Sunday, December 12, 2010

Time Travel With Fred Flintstone and a Typewriter

After waiting for what felt like my whole life, I finally got a desk.
It was a Fred Flintstone desk, the writing surface interchangeable to a chalkboard-type writing area.

I had always wanted a desk. I smirk as I say always - I was about 5 years old. Not long enough to consider a wish as ‘always,’ but it seemed like forever at the time.

And although I was still in Kindergarten, desks being only for the ‘big kids’ in grade one, I wanted my own desk more than anything. What did I expect to do with it if/when I got one? I have no clue. I had visions of sitting at a desk all day doing important things – and what kind of important things? I have no idea.

After finally learning how to print then handwrite, my knees outgrew the Fred Flintstone desk, and it became a place to shove schoolwork brought home with pride.
Then I wanted a typewriter.

And did I know what I wanted to do with it? Nope. But I wanted one.

I wanted to type, produce and create ‘important things’ – things that meant something to someone, somewhere. What kinds of important things, I don’t know - but I had an urge.

I wanted the sounds: the clanking of the keys, the arm with the little letter (typebar) whacking at the paper. I wanted the ding, the rush of the carriage as it swung back with a push of my hand, and the grinding of the paper roller (platen); all working in repetitive unison.

Maybe it was the future inklings of wanting to be a writer.

Even though I wrote a story once - a ‘gory thriller’ about a spider - I never thought I would BE a writer. I thought writers were mysterious people living in castles in the sky, typing their stories on diamond-studded typewriters. I assumed they rode around in limousines all day, thinking writerly thoughts, never talking to pee-ons like me. They were a mystery.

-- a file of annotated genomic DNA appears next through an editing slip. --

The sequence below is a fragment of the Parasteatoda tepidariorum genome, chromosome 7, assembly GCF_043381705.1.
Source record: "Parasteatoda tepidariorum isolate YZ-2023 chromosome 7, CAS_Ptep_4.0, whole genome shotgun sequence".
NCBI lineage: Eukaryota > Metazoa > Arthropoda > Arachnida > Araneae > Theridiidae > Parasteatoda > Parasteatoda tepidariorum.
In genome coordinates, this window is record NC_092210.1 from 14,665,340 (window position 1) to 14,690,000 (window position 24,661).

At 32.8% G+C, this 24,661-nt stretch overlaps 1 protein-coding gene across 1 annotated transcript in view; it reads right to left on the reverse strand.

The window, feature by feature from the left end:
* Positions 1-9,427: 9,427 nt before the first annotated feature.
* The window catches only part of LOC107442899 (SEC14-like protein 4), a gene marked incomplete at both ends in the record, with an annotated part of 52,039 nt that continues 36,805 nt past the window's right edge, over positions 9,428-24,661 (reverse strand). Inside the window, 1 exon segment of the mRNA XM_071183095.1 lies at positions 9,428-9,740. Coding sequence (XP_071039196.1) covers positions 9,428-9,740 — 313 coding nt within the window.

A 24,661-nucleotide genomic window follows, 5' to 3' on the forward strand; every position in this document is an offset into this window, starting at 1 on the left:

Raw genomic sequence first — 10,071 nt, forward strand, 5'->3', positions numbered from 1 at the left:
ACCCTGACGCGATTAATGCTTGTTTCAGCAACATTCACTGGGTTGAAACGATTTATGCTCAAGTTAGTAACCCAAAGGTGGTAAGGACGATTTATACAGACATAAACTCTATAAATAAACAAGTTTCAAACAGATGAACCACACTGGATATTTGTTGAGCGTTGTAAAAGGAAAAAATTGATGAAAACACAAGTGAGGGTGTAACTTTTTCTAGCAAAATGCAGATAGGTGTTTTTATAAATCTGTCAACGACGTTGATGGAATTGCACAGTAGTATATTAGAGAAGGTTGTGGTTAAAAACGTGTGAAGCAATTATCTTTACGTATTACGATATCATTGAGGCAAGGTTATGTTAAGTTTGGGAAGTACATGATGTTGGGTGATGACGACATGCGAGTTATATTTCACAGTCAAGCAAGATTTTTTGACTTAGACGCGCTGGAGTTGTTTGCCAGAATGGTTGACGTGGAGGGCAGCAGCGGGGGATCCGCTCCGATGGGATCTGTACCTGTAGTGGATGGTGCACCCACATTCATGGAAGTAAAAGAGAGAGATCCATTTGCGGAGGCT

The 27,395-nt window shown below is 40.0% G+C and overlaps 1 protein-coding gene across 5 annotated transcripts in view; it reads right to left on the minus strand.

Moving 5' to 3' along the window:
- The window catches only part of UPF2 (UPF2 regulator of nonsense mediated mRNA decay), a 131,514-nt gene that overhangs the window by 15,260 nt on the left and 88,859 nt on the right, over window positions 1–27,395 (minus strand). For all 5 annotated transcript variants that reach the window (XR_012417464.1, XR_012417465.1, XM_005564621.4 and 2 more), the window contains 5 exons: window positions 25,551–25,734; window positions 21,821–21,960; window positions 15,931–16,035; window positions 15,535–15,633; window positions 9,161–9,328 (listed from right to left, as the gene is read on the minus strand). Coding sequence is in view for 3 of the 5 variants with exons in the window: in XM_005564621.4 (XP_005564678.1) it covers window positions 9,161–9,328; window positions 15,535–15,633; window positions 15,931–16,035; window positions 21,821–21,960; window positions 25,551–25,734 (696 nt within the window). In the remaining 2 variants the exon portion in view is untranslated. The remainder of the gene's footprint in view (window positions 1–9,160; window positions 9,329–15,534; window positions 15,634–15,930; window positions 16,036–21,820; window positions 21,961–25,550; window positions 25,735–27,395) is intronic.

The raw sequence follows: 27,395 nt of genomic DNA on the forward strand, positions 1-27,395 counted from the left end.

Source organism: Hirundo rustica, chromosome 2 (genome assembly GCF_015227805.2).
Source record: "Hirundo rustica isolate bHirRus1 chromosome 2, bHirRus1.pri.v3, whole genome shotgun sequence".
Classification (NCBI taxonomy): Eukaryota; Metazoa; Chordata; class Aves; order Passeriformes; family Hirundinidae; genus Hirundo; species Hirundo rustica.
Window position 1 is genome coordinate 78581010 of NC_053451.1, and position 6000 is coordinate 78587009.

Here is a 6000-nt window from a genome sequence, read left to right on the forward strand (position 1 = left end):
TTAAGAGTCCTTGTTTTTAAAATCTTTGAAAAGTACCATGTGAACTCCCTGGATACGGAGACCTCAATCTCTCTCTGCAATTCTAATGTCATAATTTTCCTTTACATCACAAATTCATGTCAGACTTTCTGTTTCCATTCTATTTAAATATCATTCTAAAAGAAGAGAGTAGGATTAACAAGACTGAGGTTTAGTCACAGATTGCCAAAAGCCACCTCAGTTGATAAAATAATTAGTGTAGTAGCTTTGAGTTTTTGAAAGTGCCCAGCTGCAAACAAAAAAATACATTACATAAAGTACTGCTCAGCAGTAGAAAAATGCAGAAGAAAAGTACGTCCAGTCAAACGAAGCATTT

But I still wanted a typewriter.

Now, 30-some-odd-years-later (I’m NOT revealing – so don’t bother asking), I am a writer.

I don’t live in a castle in the sky. I don’t own a typewriter, diamond-studded or otherwise. No limousines for me, and I talk to EVERYONE. Am I mysterious? Hmmmm....maybe (see reference to age, and again, don’t bother asking).

In this world of e-everything, typewriters are a dime a dozen. Folks itching to get rid of these space-consuming relics sell them online; it not for the cost of an ├╝ber-fancy coffee, then often for free. It’s kind of weird - ironic actually - to see typewriters being sold on computers.

But it’s good timing for me, as I am conducting an experiment – a science experiment.
Better yet, let’s call it a time-travel experiment.

As I write this on the computer, my word processing program waits for me to type, delete, backspace, copy and paste, change fonts, italicize and bold – all with the swift movement of a finger or two. No paper, carbon paper or correction tape is in sight.

I itch to compare; to see what I will learn from the experience of going back in time, and to test my writing skills and SPEED on a typewriter.

I am in the process of taking advantage of those e-people anxious to rid of the objects of my affection. I am on the hunt, the prowl, for a typewriter, and will write my next blog (this will be interesting – can I download from my typewriter to the internet?) on a typewriter. To compare how I write, the way I write, and what differences, positive or negative, might try to sway me from writing alternatively.

Stay tuned for the scientific results of my if I only had my Fred Flintstone desk....


  1. Can't wait to see or hear the results... !!

  2. Thanks for another walk down Memory Lane, Lisa! I do kind of miss typewriters. There's something satisfying about using them, not that I'd ever trade my computer...

  3. A Fred Flintstone desk! I didn't know such things existed (very likely they didn't, in my youth) but it sounds ultra cool.

    I'd rather have one of those than a typewriter, which I never did master. I'm just so very grateful that computers came along to save me from even trying to write on an Underwood or even an IBM Selectric.